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Ctrip, along with its partially owned sister brand Qunar, dominates Chinese online travel sales, but it has begun to lean heavily on its recently acquired flight search company, Skyscanner, to boost overseas sales.

China’s largest online travel agency, Ctrip, reported financial results for the third quarter, but some investment analysts listening to the earnings call were most interested in a different Chinese e-commerce platform, Meituan-Dianping.

Two weeks ago, the Priceline Group invested $450 million in Meituan-Dianping, a marketplace that aims to grow its hotel bookings,  ride-hailing, and restaurant reservations.

The move surprised some observers. Priceline already had an investment in Ctrip, which it didn’t double down on. Priceline holds 9 percent in equity and convertible debt in the Chinese giant, to quote Skift Research’s A Deep Dive Into Ctrip and the China Online Travel Market 2017 report, published this summer.

A few analysts asking questions on an earnings call Thursday in Shanghai with executives asked about the investment. Their questions were met with generic answers about how Ctrip had confidence in its own product.

One analyst asked if executives have had conversations with the Priceline Group about the investment and where the relationship is in good shape, but a Ctrip executive replied that the company has reiled heavily on organic growth over the years. In a follow-up question, the analyst asked if Priceline might feel worried that Ctrip’s acquisition of flight-search company Skyscanner makes it a strategic threat to Priceline’s metasearch brand Kayak. Again, there was no answer.

Jane Sun, Ctrip CEO, ducked two questions about Ctrip’s strength relative to Meituan-Dianping. She talked instead about the company’s own growth story in a generic way.

It’s a good story. In the third quarter of 2017, Ctrip’s net revenue increased 42 percent, year-on-year, to $1.19 billion. The gains in the period were driven by a 36 percent jump in accommodation bookings to $424 million.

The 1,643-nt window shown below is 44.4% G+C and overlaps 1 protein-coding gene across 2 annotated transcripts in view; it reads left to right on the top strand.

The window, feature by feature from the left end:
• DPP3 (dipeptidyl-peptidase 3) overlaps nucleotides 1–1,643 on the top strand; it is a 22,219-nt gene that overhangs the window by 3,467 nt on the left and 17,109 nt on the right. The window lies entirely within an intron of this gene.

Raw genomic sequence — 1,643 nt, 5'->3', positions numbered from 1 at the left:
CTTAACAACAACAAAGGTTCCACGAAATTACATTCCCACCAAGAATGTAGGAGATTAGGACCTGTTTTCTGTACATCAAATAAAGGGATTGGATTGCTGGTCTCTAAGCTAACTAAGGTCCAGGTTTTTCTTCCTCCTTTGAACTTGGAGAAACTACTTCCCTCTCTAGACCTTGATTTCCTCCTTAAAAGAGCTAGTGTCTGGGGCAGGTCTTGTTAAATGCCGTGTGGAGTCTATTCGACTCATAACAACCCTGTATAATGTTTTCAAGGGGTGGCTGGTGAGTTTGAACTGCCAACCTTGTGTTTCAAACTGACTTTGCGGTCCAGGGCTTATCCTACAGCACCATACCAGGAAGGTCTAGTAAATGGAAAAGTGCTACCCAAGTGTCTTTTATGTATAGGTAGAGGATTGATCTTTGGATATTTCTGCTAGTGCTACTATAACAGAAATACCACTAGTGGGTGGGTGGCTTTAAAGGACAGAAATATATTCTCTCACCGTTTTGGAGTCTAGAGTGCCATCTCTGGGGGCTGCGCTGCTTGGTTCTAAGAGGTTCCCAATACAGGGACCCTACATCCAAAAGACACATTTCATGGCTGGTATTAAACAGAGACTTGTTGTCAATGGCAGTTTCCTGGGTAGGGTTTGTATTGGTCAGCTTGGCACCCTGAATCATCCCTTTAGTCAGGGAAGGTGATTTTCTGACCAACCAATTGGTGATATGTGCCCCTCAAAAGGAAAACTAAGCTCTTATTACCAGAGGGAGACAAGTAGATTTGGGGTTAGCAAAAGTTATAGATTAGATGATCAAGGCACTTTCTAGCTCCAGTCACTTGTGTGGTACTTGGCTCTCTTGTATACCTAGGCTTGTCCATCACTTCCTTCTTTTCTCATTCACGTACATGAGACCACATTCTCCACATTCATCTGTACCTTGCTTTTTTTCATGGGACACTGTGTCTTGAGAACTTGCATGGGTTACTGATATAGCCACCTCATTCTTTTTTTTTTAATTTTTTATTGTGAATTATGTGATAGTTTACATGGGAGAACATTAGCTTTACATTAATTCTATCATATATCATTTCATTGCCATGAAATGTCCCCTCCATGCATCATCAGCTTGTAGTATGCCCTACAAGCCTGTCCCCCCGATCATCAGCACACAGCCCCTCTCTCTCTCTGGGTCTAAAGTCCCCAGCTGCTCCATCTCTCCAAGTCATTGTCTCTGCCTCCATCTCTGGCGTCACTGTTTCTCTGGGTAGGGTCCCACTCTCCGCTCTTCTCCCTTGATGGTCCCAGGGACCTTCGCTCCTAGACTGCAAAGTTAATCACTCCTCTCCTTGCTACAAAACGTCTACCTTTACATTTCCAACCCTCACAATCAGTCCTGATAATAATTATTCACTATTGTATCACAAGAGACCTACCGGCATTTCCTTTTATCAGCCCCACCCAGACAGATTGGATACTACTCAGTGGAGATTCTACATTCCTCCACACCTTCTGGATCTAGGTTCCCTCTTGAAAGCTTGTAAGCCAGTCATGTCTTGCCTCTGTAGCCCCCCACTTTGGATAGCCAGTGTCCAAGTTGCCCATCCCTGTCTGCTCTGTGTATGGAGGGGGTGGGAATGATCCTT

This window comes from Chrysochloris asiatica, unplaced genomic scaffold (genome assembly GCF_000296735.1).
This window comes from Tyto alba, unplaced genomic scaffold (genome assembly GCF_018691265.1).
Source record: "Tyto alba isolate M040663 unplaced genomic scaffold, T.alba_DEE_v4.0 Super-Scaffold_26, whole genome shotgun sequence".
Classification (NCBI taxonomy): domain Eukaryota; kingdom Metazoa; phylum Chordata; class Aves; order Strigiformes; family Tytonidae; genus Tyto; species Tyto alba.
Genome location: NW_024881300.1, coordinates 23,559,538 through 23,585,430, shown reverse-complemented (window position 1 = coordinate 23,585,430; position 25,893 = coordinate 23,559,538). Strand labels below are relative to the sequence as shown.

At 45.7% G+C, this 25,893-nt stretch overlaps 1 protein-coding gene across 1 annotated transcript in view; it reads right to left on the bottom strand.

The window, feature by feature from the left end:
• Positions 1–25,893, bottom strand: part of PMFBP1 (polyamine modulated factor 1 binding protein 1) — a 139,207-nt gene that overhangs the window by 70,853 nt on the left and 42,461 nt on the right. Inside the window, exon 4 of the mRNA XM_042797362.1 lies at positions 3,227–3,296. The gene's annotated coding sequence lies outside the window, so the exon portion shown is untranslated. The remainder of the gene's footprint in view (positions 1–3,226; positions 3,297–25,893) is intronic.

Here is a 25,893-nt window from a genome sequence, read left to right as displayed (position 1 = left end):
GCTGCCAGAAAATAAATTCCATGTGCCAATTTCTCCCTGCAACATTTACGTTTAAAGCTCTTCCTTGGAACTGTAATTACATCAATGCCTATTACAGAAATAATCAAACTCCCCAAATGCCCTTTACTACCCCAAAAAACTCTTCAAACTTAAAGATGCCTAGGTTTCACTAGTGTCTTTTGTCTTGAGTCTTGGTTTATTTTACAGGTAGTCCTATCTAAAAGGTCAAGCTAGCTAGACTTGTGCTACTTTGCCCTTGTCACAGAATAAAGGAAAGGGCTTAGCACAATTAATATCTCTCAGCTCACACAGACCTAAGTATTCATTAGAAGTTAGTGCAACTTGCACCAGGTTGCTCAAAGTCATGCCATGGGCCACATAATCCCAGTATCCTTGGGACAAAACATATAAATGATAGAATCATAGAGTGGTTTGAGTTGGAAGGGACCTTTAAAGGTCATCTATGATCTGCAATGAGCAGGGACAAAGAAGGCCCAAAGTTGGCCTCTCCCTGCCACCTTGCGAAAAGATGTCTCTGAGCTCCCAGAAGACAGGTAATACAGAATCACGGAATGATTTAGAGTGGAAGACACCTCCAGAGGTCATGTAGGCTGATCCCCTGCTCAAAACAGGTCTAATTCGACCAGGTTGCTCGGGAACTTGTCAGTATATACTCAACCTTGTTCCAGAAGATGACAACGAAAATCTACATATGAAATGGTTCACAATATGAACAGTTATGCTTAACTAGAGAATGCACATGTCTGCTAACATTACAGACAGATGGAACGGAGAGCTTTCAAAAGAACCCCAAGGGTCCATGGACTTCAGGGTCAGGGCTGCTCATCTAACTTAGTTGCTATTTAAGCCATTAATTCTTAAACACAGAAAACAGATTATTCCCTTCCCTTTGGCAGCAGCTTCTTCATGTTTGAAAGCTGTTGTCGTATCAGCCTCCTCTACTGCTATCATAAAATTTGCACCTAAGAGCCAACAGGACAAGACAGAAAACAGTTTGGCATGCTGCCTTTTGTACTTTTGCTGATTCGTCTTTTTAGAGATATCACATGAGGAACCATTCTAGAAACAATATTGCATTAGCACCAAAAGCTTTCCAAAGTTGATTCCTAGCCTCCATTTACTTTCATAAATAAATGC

Ctrip’s operating margin for the third quarter of 2017 was 17 percent, which is comparable to Expedia, Inc.’s 18 percent, but well below Priceline’s operating margin, which is close to 36 percent.

Skyscanner Driving Gains

Adding Skyscanner revenue to Ctrip’s totals was the primary reason Ctrip saw its transportation-ticketing revenue jump 41 percent in the third quarter to $515 million.

“The total number of transactions made by direct booking increased almost three-fold since May, the month we launched the engine on Skyscanner, through September,” said CFO Cindy Wang on a call with investors.

Ctrip uses the word “direct” booking to refer to what some in the West call “instant” booking, where the transaction is completed on Ctrip or Skyscanner instead of being handed off to the supplier or the online travel company fulfilling the deal.

Previously, Skyscanner was labeling this “Book on Skyscanner.” But now, while users literally still book on Skyscanner, the advertising displayed on screen calls it “Book on Ctrip.”

An anecdotal search of some flights on Skyscanner’s UK website showed Ctrip deals often featured in search results.

Executives said that the vast majority of bookings Ctrip receives from Skyscanner are done by users remaining within Skyscanner’s interface via this instant, or direct, method. This has uplifted conversions, or the percentage of people who start a search who eventually complete a transaction, by almost 50 percent for Ctrip.

The total volume of air tickets Ctrip sold via Skyscanner in the third quarter grew more than 250 percent, year-over-year, while Skyscanner has helped Ctrip drive “triple digits volume growth” in its international ticket sales, officials said.

James Liang, Ctrip co-founder and executive chairman, said Skyscanner will send more traffic to Ctrip’s platform as time passes. Deal

On Wednesday U.S. time, Ctrip announced it had acquired, the travel recommendation service. But executives chose not to discuss on the call.

Investment analysts were instead more interested in the potential impact of an August ruling by Chinese regulators that e-commerce companies like Ctrip can no longer require customers to opt-out of ancillary services such as trip insurance but must nstead adopt an opt-in standard. Executives said only about 5 percent of Ctrip group bookings involved such practices and that the company is complying with the watchdog ruling. did not reveal any investments that may have been made through the $400 million fund it created a year ago in partnership with private equity firm General Atlantic. Earlier this year, China restricted companies from sending money overseas.

But, domestically last month Ctrip co-led (along with All-Stars Investment) a $300 million investment round in home-rental booking platform

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Tags: china, ctrip, online travel agencies

Photo credit: is China's largest online travel agency. Ctrip

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